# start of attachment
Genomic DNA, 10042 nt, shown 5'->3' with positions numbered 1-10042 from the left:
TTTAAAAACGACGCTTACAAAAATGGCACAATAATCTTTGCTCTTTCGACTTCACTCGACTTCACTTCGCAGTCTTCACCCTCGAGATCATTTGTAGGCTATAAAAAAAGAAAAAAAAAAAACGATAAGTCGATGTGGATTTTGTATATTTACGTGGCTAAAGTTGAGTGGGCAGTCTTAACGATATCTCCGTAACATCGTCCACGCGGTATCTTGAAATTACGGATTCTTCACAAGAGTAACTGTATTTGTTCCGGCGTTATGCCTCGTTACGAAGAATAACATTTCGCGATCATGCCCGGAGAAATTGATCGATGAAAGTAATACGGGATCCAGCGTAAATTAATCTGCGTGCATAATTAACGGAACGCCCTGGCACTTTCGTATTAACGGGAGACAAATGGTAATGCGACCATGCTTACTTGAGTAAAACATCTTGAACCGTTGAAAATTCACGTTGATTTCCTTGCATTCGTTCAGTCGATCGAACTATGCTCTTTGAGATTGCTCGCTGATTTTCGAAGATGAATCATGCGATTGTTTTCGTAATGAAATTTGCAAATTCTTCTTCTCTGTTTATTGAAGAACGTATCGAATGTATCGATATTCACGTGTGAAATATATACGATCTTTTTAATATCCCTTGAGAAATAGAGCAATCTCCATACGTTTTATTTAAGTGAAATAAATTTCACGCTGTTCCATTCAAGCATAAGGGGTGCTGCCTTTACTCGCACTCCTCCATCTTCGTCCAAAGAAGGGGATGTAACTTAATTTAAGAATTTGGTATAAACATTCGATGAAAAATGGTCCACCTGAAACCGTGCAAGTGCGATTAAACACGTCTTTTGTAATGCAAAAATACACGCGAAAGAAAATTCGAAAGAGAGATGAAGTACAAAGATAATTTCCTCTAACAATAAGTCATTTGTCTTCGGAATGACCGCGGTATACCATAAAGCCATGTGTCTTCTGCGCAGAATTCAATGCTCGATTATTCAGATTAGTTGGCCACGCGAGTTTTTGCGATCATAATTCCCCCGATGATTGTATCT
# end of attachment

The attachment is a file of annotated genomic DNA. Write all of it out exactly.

Genomic DNA, 10042 nt, shown 5'->3' with positions numbered 1-10042 from the left:
TTTAAAAACGACGCTTACAAAAATGGCACAATAATCTTTGCTCTTTCGACTTCACTCGACTTCACTTCGCAGTCTTCACCCTCGAGATCATTTGTAGGCTATAAAAAAAGAAAAAAAAAAAACGATAAGTCGATGTGGATTTTGTATATTTACGTGGCTAAAGTTGAGTGGGCAGTCTTAACGATATCTCCGTAACATCGTCCACGCGGTATCTTGAAATTACGGATTCTTCACAAGAGTAACTGTATTTGTTCCGGCGTTATGCCTCGTTACGAAGAATAACATTTCGCGATCATGCCCGGAGAAATTGATCGATGAAAGTAATACGGGATCCAGCGTAAATTAATCTGCGTGCATAATTAACGGAACGCCCTGGCACTTTCGTATTAACGGGAGACAAATGGTAATGCGACCATGCTTACTTGAGTAAAACATCTTGAACCGTTGAAAATTCACGTTGATTTCCTTGCATTCGTTCAGTCGATCGAACTATGCTCTTTGAGATTGCTCGCTGATTTTCGAAGATGAATCATGCGATTGTTTTCGTAATGAAATTTGCAAATTCTTCTTCTCTGTTTATTGAAGAACGTATCGAATGTATCGATATTCACGTGTGAAATATATACGATCTTTTTAATATCCCTTGAGAAATAGAGCAATCTCCATACGTTTTATTTAAGTGAAATAAATTTCACGCTGTTCCATTCAAGCATAAGGGGTGCTGCCTTTACTCGCACTCCTCCATCTTCGTCCAAAGAAGGGGATGTAACTTAATTTAAGAATTTGGTATAAACATTCGATGAAAAATGGTCCACCTGAAACCGTGCAAGTGCGATTAAACACGTCTTTTGTAATGCAAAAATACACGCGAAAGAAAATTCGAAAGAGAGATGAAGTACAAAGATAATTTCCTCTAACAATAAGTCATTTGTCTTCGGAATGACCGCGGTATACCATAAAGCCATGTGTCTTCTGCGCAGAATTCAATGCTCGATTATTCAGATTAGTTGGCCACGCGAGTTTTTGCGATCATAATTCCCCCGATGATTGTATCT